If You’re Single & Not Exploring Virtual Dating, It’s OK
I recently had a socially distanced hang out with a single friend and we shared our frustration with everyone wanting to know more if we were we virtual dating than they asked how we were faring with this time inside altogether. In the past few months, I've seen an overwhelming amount of "virtual dating" content for singles and quite frankly, I'm over it. Even in the midst of a global pandemic, the world and dating apps have made it clear that as a single person during this quarantine, your job is to date––not spend time with yourself, save money, learn how to bake an olive oil cake (that's next for me), but to find someone to spend your life with.
Still, I get it. Quarantine season hasn't decreased how much people longing for a romantic partner might want to have one. In fact, this time has invited feelings of loneliness and depression into some people's lives as they find themselves starving for human connection, especially those living alone. But, that's not everyone's reality. So while I understand the need for companies to speak to singles and let them know there is still a way to communicate with people while you're social distancing, if you choose to not participate in virtual dating, you should know that choice is just as acceptable.
If you're spending virtual time with a new bae or quarantined with someone special, that's great––but if you aren't, here are other things you can explore to expand your single life in quarantine.
Are you in touch with how you really feel?
Assessing how you're feeling should be a priority period, but we often overlook that for single women. We spend so much time learning how to be better partners, parents, and people that we often don't look out for what needs we could be neglecting to feel within ourselves. While I'll admit that too much alone time inside has been triggering, I can't ever say that sitting with my thoughts hasn't given me clarity on what I need and how moving forward, I can move through my feelings.
Do you want to be in a relationship at all?
I've realized that as much as I say I want to be in a relationship, this time alone has allowed me to be laser-focused on my goals in ways that I never had when I wasn't single, so I often wonder were my cries for companionship even necessary? I want love, and a family but I truly believe that there are instances in life where it needs to be about you, and only you - and that's where I am right now. Additionally, you should also ask yourself what type of relationship you desire to be in, what you desire from your partner, and what type of person you want to be to them, and for them.
Do you want marriage and/or kids?
As I've matured, so has my friend circle and I've come across many women who have never had the white dress Cinderella fantasies that many people (including myself) have had about marriage and being a mother. There are many women who feel full and lead full lives without ever wanting to add a partner or children to the equation. If you're single and feel mentally, emotionally, and financially prepared for children, perhaps it's time to ask yourself if that's something you desire at all.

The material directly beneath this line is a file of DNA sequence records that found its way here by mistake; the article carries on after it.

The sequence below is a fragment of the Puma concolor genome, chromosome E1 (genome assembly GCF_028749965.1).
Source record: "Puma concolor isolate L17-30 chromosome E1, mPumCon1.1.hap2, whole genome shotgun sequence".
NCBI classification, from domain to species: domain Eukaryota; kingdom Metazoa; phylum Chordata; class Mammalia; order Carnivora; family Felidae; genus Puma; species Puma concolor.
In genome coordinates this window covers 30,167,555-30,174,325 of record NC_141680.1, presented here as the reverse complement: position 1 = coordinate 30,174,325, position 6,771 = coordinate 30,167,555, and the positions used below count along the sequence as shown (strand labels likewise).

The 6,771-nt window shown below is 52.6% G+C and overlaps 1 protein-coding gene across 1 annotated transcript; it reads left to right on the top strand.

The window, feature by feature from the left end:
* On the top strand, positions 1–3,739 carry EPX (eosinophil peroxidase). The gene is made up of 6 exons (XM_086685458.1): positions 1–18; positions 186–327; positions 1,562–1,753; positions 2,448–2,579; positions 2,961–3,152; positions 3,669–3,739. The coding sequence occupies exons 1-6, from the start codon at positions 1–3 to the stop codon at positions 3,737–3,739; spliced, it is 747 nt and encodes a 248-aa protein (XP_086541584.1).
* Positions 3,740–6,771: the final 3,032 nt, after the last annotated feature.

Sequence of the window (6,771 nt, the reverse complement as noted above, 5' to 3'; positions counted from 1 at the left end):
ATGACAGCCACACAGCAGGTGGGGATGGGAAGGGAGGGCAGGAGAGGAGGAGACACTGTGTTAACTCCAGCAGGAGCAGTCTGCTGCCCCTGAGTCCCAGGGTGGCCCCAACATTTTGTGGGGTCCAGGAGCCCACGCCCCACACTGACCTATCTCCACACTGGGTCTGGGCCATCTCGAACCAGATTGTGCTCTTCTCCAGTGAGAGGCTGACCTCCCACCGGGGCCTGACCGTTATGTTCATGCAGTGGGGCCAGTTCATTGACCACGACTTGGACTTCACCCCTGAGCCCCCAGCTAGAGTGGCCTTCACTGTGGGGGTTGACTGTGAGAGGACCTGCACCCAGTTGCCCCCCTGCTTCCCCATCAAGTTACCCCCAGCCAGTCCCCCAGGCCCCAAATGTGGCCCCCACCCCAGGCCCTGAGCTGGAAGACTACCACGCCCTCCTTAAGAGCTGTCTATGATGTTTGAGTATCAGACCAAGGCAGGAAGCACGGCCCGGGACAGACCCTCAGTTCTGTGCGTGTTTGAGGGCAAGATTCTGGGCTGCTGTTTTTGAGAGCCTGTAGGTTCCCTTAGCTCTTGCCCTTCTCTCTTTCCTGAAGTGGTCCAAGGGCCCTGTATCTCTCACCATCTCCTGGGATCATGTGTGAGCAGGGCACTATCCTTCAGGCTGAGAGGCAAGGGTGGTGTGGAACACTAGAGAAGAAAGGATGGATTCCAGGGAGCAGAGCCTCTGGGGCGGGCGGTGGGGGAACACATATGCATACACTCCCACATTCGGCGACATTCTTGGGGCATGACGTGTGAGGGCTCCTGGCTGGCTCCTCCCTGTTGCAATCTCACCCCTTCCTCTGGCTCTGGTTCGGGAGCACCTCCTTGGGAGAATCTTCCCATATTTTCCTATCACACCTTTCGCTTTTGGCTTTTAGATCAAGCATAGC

What do you want your potential partner to know and love about you?
As a Black woman who is unlearning and embracing my duality, it's important to me that my partner loves every part of who I am. In past relationships, I walked away feeling like I often didn't let men see who I really was. There are men that I've dated that don't know I'm funny, or that I can sing but because I'm really shy I only do it around people that I feel safe with. For some time it bothered me to know that I've never felt like I could be my full self, and I never want to feel like that again.
Are you avoiding anything by not dating?
While there are moments in life that are meant for solitude, there is a point where avoiding enters the chat and you need to ask yourself are you single because you haven't found someone, or are you self-sabotaging due to trauma from past relationships, avoiding vulnerability, and replaying moments of pain that occurred during your childhood? Asking yourself those open-ended questions and allowing space and truth to answer them could be what's missing in your journey to meeting the person for you.
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What Are Intrusive Thoughts & How Do We Manage Them?
TW: some depictions of intrusive thoughts may be disturbing for readers.
Have you ever caught your mind drifting off to entertain the most disturbing scenarios imaginable? Maybe you can’t stop thinking of all the ways a loved one could pass away or worrying that you left every candle lit in your apartment to which you’d return to a home in ruins. If distressing ruminations like these have crossed your mind, you may be experiencing an intrusive thought.
What Are Intrusive Thoughts?
Intrusive thoughts are unwanted or distressing thoughts, images, or impulses that pop into your mind without your control or consent. These thoughts can be repetitive, unsettling, or even violent in nature, and can cause anxiety and frustration for those who experience them.
“Generally they're unwanted thoughts that come up in our head that interrupt what we're doing or thinking, and can feel very foreign,” says Adia Gooden, PhD, licensed clinical psychologist and host of the Unconditionally Worthy podcast. “It’s any thought that intrudes or interrupts what you are doing. They can be distressing and upsetting for us because it feels like we are not in control of them, and they're coming up out of nowhere and aren’t in line with how you normally think.”